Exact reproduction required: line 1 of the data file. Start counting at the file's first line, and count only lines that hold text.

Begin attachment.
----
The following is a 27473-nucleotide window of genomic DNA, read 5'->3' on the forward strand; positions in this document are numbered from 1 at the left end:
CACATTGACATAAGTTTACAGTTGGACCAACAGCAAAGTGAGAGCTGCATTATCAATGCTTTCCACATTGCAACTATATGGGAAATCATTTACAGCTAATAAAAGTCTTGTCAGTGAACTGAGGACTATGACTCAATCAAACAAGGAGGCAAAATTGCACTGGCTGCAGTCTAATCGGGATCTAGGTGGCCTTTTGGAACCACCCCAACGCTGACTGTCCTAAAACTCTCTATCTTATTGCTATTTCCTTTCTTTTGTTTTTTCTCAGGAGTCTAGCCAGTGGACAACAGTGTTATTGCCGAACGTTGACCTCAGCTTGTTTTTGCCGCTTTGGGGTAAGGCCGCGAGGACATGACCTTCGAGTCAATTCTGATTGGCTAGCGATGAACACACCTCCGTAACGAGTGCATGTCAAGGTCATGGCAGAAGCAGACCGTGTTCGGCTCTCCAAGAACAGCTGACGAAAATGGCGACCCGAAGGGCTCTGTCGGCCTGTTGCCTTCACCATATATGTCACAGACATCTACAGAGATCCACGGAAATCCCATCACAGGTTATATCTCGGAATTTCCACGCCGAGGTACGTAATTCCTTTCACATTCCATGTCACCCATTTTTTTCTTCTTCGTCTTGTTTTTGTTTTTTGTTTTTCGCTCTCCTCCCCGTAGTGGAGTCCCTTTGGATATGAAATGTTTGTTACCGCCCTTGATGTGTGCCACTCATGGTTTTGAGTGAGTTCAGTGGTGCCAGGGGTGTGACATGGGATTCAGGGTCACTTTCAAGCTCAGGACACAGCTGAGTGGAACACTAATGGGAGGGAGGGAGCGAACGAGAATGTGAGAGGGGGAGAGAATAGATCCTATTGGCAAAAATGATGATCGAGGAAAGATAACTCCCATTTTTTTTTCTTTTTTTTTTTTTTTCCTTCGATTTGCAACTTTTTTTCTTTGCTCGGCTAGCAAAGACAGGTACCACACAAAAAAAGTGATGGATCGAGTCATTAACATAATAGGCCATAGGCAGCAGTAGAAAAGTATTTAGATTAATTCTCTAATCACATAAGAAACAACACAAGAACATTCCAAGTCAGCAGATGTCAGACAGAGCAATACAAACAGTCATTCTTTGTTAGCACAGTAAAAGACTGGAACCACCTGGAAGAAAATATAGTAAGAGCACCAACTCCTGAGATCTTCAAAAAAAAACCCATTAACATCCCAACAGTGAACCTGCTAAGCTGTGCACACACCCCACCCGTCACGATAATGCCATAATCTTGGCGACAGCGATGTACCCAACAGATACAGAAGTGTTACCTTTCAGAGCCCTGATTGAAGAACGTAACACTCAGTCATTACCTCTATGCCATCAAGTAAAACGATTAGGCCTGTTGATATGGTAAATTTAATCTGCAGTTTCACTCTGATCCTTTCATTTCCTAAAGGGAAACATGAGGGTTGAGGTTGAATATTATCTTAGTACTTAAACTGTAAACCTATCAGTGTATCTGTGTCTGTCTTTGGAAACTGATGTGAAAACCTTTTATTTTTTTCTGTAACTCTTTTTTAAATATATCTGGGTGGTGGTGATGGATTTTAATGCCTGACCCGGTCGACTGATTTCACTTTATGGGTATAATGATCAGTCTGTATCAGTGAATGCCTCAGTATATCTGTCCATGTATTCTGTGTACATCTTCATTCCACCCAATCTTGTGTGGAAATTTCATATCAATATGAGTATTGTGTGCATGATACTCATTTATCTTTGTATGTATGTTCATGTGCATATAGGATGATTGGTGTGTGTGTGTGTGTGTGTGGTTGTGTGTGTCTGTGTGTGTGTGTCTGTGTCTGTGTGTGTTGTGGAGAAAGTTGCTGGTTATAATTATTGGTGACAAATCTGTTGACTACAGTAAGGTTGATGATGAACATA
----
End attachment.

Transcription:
The following is a 27473-nucleotide window of genomic DNA, read 5'->3' on the forward strand; positions in this document are numbered from 1 at the left end: